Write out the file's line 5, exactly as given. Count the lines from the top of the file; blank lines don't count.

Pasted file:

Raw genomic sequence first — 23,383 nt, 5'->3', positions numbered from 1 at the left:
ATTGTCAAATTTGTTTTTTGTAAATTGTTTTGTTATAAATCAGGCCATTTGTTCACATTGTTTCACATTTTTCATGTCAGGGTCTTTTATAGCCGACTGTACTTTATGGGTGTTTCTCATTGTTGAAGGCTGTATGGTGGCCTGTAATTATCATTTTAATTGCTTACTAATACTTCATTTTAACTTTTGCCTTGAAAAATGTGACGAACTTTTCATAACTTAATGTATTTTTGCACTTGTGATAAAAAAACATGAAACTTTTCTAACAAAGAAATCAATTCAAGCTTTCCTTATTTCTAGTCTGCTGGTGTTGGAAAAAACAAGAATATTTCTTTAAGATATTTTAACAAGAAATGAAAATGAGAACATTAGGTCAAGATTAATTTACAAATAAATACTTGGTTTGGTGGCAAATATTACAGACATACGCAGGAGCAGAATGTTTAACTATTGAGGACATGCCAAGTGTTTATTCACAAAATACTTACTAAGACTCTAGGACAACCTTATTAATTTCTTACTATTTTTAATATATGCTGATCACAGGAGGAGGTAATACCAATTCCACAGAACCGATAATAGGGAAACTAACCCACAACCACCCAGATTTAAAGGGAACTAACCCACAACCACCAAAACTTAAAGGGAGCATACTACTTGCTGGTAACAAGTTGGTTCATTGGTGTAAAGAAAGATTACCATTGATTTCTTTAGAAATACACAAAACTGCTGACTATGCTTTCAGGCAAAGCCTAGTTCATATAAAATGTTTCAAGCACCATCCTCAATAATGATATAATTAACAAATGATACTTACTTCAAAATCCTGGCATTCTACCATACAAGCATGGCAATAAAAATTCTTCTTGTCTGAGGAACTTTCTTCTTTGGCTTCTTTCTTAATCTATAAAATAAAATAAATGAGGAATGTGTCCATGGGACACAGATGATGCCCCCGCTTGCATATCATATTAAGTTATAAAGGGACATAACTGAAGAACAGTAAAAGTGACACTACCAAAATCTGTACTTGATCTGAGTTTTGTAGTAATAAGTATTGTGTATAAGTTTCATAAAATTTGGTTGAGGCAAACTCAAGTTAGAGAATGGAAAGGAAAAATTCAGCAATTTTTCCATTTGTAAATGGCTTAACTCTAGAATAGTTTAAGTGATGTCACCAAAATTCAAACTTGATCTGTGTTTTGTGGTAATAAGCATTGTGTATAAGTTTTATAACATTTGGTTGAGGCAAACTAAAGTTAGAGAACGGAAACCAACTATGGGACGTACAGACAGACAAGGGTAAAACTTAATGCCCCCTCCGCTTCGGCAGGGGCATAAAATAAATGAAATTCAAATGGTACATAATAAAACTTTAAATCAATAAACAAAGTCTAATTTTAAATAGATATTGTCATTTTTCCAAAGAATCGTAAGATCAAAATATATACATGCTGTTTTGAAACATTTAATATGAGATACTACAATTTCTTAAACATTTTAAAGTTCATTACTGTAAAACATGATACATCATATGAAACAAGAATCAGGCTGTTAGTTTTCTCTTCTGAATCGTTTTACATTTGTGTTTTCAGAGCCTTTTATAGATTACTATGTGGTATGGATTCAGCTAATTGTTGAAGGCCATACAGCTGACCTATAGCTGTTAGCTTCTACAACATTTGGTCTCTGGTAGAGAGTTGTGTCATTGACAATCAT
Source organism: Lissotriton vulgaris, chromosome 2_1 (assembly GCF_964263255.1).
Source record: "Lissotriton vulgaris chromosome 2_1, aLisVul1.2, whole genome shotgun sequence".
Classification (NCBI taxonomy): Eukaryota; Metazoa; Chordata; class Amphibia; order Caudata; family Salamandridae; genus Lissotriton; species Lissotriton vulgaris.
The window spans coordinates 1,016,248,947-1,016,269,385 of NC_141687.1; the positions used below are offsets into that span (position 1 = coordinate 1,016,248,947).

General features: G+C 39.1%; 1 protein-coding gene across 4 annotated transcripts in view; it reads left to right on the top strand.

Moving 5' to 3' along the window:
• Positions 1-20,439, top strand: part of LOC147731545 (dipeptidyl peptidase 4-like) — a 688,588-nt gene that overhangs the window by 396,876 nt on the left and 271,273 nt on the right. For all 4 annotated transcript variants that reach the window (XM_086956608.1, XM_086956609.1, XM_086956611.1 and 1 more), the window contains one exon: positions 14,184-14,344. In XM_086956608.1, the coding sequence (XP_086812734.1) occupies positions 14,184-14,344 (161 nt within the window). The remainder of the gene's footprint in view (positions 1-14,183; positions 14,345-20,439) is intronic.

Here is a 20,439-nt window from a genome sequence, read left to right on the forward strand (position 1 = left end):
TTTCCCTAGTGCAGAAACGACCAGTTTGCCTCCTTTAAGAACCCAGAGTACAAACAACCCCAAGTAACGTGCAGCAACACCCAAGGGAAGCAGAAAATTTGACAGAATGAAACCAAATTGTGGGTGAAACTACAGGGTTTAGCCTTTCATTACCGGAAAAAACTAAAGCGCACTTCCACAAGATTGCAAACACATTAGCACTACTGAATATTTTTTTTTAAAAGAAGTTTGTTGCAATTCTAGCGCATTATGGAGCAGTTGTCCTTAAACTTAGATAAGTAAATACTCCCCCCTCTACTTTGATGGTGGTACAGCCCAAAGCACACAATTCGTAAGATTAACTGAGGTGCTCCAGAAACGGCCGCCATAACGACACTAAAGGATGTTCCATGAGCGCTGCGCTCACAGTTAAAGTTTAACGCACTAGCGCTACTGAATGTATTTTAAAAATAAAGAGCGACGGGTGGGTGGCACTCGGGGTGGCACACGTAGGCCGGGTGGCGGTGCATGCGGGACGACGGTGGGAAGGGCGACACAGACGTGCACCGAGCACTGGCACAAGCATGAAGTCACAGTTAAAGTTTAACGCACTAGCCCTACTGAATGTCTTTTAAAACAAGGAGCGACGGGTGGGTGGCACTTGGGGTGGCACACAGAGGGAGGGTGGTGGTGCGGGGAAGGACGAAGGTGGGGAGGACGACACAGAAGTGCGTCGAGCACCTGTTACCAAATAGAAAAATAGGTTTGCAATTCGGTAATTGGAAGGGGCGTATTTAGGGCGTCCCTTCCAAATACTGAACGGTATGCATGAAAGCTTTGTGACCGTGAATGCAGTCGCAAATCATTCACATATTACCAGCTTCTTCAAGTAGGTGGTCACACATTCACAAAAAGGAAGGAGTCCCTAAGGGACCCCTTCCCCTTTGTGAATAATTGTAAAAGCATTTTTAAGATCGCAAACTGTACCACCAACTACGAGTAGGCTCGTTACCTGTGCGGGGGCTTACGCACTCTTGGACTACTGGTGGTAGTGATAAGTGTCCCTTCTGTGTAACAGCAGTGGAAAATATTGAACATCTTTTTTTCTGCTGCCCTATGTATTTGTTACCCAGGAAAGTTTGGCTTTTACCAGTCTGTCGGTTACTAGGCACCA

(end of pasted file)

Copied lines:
Classification (NCBI taxonomy): Eukaryota; Metazoa; Chordata; class Amphibia; order Caudata; family Salamandridae; genus Lissotriton; species Lissotriton vulgaris.